Friday, September 25, 2015

The Art Of The Query Letter

Even though submissions to Newcastlewest Books are by recommendation only, we still often find queries in the inbox. So many people have a story to tell and they look for an outlet, often without studying the art of the query letter that will open the door.

It's not unlike trying to unlock a safe without first learning the combination. The numbers are there for you if you go look for them, but there are those who think they can manage on their own.

The first step on the rocky road to publishin' is the creation of a query letter. It is a piece of business correspondence, not a chatty e-mail. By custom, the query letter is 250 - 300 words long.

That's it. 250- 300 words to market your manuscript. To say it's no easy task is a bit of an understatement.

Begin with a hook, something to catch a reader's attention, but be sure the hook introduces your story. Like I said, not easy. In two or three sentences you have to distill the essence of the conflict you've written about, and do it in a way that makes the reader want to read the next paragraph.

The middle of the query is a synopsis, in a way, although you don't have to give away the ending of the story. You do have to introduce the characters and show why a reader should care about them. What is at stake for the protagonist if he or she fails to stop an attack or find the lost locket or marry the duke?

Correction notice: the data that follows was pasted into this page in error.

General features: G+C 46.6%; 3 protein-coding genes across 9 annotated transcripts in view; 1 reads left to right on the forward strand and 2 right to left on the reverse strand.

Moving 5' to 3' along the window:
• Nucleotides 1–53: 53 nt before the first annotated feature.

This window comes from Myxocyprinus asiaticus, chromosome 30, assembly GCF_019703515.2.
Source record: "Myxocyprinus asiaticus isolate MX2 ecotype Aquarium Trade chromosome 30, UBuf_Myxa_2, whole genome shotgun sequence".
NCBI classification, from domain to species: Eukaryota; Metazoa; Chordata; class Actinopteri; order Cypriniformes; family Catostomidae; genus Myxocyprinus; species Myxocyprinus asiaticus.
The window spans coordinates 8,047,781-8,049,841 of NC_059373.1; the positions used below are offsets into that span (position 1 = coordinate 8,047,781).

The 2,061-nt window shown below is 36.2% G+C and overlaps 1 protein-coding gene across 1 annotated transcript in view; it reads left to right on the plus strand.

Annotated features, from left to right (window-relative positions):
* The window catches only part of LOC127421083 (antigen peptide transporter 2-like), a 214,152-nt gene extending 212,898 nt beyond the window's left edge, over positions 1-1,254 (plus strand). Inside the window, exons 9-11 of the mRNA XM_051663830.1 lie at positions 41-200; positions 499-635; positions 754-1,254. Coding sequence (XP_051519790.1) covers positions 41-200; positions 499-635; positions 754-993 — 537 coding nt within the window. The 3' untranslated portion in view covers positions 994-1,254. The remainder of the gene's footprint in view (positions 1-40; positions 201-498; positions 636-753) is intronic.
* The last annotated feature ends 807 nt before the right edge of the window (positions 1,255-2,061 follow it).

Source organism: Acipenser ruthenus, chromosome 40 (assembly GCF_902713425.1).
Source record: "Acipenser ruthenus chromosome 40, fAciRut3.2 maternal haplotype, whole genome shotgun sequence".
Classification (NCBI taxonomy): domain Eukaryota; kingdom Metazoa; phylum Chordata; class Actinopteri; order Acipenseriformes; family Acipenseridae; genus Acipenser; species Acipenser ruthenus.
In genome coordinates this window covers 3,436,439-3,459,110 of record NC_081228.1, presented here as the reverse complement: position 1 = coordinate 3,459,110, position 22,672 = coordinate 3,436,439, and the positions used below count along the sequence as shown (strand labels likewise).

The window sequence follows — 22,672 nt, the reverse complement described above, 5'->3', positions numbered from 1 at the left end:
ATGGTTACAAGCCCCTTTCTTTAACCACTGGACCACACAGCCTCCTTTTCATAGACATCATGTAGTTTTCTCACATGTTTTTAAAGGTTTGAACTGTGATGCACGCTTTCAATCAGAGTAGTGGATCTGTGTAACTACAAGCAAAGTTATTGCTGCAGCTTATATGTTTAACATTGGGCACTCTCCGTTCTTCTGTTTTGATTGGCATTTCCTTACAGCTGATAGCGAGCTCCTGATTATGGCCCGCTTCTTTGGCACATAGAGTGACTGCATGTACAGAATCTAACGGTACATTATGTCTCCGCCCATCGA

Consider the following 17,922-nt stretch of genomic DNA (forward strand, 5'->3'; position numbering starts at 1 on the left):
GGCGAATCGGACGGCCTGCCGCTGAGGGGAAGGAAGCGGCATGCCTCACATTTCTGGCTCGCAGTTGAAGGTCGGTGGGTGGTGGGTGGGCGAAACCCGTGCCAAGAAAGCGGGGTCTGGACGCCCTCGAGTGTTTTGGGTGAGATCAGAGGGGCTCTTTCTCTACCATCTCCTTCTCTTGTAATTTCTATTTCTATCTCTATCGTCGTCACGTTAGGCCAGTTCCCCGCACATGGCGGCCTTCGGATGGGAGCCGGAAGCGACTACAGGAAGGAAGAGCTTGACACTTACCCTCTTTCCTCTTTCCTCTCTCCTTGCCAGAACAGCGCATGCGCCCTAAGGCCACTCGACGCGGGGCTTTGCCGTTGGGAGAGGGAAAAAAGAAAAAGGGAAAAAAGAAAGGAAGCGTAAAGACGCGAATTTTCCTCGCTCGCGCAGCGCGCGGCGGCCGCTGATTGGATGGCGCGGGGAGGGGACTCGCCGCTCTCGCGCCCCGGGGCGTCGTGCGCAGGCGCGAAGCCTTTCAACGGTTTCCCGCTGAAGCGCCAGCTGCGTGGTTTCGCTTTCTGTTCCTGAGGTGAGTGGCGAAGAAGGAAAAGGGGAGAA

Nothing is better than reading other query letters to get a better understanding of the form and style. Perhaps one of the best places to go is the blog written by literary Janet Reid. Query Shark can be bruising, but if you want to get published you'd best develop some scar tissue and thicken your hide. 

Need more help? Turn to your fellow queriers, who gather at writer forums to share and critique. AgentQuery Connect is an excellent stop on the road to crafting a good query letter.

Study up and learn what is expected in a query instead of throwing out some long-winded marketing mash-up that might sound brilliant to you but will get a rejection immediately. Things like attachments are not allowed, even if you know yourself to be honest and upright and not a hacker. The stranger you're sending that attachment to doesn't know that. They won't open your query and you're more likely to get trapped in a spam filter.

Once you've got the query letter process down, it's time to start sending it around. And then you'll learn about things like novel length and word counts and the sad fact that no one is going to ask to see pages of your 150,000 word opus. Even the first Harry Potter book wasn't a door stop.

Do your homework before you approach literary agents or publishers. It saves a lot of headaches and disappointment.

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